At least 20 dead in Afghanistan as flash floods wreak havoc in crisis-ridden country

Hundreds of houses damaged as Afghans suffer yet another crisis after droughts and massive earthquake

Deadly flash floods that hit Afghanistan in the last 48 hours have left dozens of people dead with hundreds of houses and acres of crop fields damaged.

The sudden deluge of flooding comes as extreme rainfall was already wreaking havoc in Afghanistan, destroying mud houses and killing dozens over the last few weeks.

This is also one in a series of natural disasters to hit the vulnerable nation which is going through a humanitarian crisis. A drought and a devastating earthquake earlier this year had left over 1,000 people dead.

On Monday, the country’s disaster management agency confirmed at least 20 people were dead in the recent floods over the weekend in several areas.

“Twenty are dead, 35 have been injured due to flooding in Logar province,” said Mohammad Nassim Haqqani, the spokesman for Afghanistan’s disaster management authority.

Aid agencies working on the ground, however, believe the death toll could be much higher.

The Afghan Red Crescent, which is the Afghanistan affiliate for the Red Cross, said on Twitter that its five-day survey showed the series of flash floods heavily impacted villages like Bundestan, Ikhdar and Khishko Dara in the central Parwan Province near Kabul.

Hundreds of houses have been damaged while dozens have been completely destroyed. A large part of Afghanistan’s population suffering from poverty due to years of conflict lives in weak mud houses made with soil and stones that are prone to maximum damage in case of any disasters.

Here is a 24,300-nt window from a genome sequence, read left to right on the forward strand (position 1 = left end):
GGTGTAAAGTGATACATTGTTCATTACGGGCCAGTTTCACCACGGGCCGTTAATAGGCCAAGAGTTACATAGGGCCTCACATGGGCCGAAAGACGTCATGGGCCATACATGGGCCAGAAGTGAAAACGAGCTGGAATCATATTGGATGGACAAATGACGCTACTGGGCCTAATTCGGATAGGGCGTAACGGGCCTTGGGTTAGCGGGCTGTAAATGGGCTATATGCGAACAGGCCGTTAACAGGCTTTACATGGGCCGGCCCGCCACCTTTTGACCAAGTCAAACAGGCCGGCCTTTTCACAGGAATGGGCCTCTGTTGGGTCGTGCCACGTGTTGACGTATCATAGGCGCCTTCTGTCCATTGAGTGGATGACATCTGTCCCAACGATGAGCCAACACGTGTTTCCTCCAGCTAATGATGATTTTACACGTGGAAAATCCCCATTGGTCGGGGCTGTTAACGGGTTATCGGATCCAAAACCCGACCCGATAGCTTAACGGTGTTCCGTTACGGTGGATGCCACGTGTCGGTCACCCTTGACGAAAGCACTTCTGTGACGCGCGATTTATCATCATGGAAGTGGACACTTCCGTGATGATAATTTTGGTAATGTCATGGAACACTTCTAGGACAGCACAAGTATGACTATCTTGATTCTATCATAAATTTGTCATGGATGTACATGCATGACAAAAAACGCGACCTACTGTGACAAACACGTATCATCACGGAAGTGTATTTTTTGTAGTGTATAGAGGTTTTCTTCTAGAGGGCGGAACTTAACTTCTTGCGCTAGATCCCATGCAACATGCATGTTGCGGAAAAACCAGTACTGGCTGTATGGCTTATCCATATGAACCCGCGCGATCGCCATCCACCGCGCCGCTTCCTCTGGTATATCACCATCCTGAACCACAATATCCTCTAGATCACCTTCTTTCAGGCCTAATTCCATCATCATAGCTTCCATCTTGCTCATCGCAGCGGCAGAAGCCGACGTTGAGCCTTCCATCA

Heavy damage to the country’s infrastructural projects has also left many areas isolated, as bridges, dams, windmills and roads take a hit during the flooding season.


The Taliban government, which took over the country last August, has struggled to cope with back-to-back disasters and has called for assistance.

“We ask the international community, especially Islamic countries and humanitarian organisations, to urgently help the victims,” Taliban government spokesman Zabihullah Mujahid said in a video message posted on social media.

Global humanitarian agencies have provided assistance for months, but have warned that they needed more access and funding to avoid a humanitarian disaster with thousands left homeless and no access to shelter or clean drinking water.

The country continues to suffer from heavy rains, increasing the likelihood of more flash floods. The climate crisis has also made extreme weather events like flash floods far more likely in south Asia, with many regions facing intense periods of droughts and erratic rainfall patterns leading to deadlier floods.

Neighbouring Pakistan’s Balochistan province also went through one of its worst periods of flooding in July, with villagers describing it as unprecedented. Parts of India, Bangladesh and China have also reported several flood-related disasters.

Islamic Relief UK, one of the aid agencies working on the ground to provide relief to Afghans, says with the country’s extremely limited financial ability, the burden of recurring extreme weather events is getting beyond its “capacity to cope”.

“We are now seeing extreme weather hit areas of Afghanistan and wider South Asia including Bangladesh, Pakistan and India. The impacts have been devastating and it is imperative to acknowledge that the climate crisis is threatening the lives of the least responsible,” Shazia Arshad, head of communications for Islamic Relief UK tells The Independent.

“The international community has a duty to not turn its back on the people of Afghanistan. With an exacerbating economic crisis and sanctioned access to funds, the climate emergency will occur as a recurring challenge beyond the country’s capacity to cope.”

The Intergovernmental Panel on Climate Change (IPCC) has predicted south Asia is going to be hit with intense heatwaves, floods and droughts as the air becomes hotter, with the most vulnerable communities disproportionately impacted.

So far, 2022 has been deadly in terms of natural disasters with intense heatwaves in not just south Asia, but also East Asia and parts of Europe and flooding wreaking havoc in many regions.

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